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Drugs in Disguise Heal the Brain

12 September 2017 Aalborg University

The treatment of brain diseases is on the verge of a breakthrough.  Researchers from Aalborg University are developing a new method that 'smuggles' medicine past the brain's defense systems, giving hope that diseases such as Alzheimer's can one day be cured.

Today, diseases such as Alzheimer's, Huntington’s, epilepsy and Parkinson's are not curable; we can only treat the symptoms. This is due to the fact that brain cells – unlike all the body's other organs – are enclosed in an advanced defense system that keeps medicine out.

By using a new method to 'sneak' biological medicine into brain cells, AAU researchers hope that within a few years they will be able to cure a wide range of neurological diseases that we cannot treat today because medicine cannot penetrate the blood-brain barrier.

There is still some way to go before the method can be used in humans, but there are already positive results, and when it succeeds it will be a major breakthrough for medical science.

Ferry to the brain

In order to be able to penetrate the blood-brain barrier and enter the brain cells, brain researcher Torben Moos, along with a team of researchers at AAU, has developed a method he calls the 'ferry to brain'.

Simply put, the method involves making a transport system that can carry drugs through the barrier by packaging them into things that normally slip through. If the drug is stored under a shell that resembles an amino acid or protein, it is closed in. When the shell passes through the barrier, the drug will be released so that it can work directly on the brain cells.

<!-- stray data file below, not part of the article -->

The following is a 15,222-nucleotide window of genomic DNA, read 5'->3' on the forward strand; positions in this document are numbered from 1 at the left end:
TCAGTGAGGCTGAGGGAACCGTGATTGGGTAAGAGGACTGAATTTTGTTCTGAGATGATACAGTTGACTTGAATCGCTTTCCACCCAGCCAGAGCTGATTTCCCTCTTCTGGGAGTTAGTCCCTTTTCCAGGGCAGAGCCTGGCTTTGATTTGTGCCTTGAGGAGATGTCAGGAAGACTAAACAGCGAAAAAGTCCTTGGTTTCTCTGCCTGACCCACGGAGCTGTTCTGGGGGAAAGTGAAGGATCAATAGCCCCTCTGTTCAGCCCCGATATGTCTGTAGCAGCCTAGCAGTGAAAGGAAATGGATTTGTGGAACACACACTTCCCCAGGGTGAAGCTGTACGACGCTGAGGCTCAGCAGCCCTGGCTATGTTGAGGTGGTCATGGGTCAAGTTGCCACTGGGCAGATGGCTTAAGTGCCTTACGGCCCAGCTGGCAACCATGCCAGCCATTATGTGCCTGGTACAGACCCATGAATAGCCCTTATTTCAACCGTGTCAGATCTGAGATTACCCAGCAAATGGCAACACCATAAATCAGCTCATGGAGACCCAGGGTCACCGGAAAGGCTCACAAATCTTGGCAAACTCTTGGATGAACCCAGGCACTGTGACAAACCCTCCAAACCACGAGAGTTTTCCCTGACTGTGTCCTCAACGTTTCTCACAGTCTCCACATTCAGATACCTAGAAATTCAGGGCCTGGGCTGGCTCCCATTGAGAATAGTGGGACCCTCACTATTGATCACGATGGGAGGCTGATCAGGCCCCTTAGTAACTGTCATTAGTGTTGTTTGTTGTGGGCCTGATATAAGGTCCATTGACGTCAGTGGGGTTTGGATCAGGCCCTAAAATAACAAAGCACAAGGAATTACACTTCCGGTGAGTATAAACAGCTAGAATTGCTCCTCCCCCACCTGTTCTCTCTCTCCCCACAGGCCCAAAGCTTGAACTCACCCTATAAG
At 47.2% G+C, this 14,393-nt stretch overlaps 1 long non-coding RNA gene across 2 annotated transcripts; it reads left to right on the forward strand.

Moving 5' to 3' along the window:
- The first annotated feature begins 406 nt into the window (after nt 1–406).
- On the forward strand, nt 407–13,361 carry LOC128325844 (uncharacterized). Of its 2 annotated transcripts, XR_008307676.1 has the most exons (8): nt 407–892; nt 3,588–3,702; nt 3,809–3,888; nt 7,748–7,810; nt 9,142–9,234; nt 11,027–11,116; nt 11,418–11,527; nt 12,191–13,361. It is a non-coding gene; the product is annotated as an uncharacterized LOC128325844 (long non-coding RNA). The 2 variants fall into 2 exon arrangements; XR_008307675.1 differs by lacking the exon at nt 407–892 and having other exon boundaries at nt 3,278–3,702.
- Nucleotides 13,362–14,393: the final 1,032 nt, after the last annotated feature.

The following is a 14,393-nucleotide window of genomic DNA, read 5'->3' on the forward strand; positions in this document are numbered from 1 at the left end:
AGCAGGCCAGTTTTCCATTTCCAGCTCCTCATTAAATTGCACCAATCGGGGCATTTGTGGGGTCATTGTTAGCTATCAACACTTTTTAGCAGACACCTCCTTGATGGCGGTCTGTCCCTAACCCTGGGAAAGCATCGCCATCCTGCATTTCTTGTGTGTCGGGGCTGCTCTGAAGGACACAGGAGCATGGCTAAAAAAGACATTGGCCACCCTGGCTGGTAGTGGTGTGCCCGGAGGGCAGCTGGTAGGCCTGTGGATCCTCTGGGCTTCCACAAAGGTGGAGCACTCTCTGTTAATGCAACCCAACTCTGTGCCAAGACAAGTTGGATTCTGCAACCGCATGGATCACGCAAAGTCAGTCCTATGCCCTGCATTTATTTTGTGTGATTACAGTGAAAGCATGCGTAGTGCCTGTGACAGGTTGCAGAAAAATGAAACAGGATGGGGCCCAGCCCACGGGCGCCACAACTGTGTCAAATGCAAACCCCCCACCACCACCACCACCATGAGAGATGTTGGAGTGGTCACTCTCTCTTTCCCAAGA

- We're attempting to develop systems that make the brain unable to tell the difference between what we send in and what it otherwise would have gotten[l1] , says brain researcher Torben Moos, Professor in the Department of Health Science and Technology at Aalborg University.

- The goal is to make a kind of universal transport system that can always penetrate the barrier and that can be used to send different types of drugs into the brain.

The brain has its own defenses

- In order to maintain the special environment around the brain cells, there is an additional barrier between the brain and the rest of the body. This protects the brain and lets only those things penetrate that it needs, explains brain researcher Torben Moos, Professor in the Department of Health Science and Technology at Aalborg University.

- You can compare it to sitting in closed room while things float by outside. If something passes by that the brain would like to have, it can open the door and stick out a hand to grab it, but otherwise it doesn’t open the door. That is how the brain communicates with its surroundings in the bloodstream, says Torben Moos.

The blood-brain barrier is vital for the brain to function properly, but if we are to treat diseased areas of the brain with medicine, it is a serious obstacle that many types of drugs cannot get past.

Results give hope

Drug treatment can broadly be divided into two different groups: Synthetic molecules that you ingest in pill form – or biological drugs which can be proteins or nucleic acids that affect the genetic development of the body's cells.

A biological drug could get a cell to stop producing a disease-causing protein or shut down a cell that produces mutated proteins that can, for example, cause hereditary diseases.

Until now we have not been able to use biological drugs to treat neurological diseases – because they cannot get past the blood-brain barrier. But the method from AAU is showing positive results and creates hope for the future.

- We have become very adept at getting through the barrier and entering the brain's blood vessels, but we still need to refine the way medicine progresses further into the brain cells. You could say that we are halfway to the goal, says Professor Torben Moos.

The project is supported by the Lundbeck Foundation. It has been running for three years, and was just extended until the summer of 2019.

Attached files

  • Torben Moos, Aalborg University


  • screengrab2


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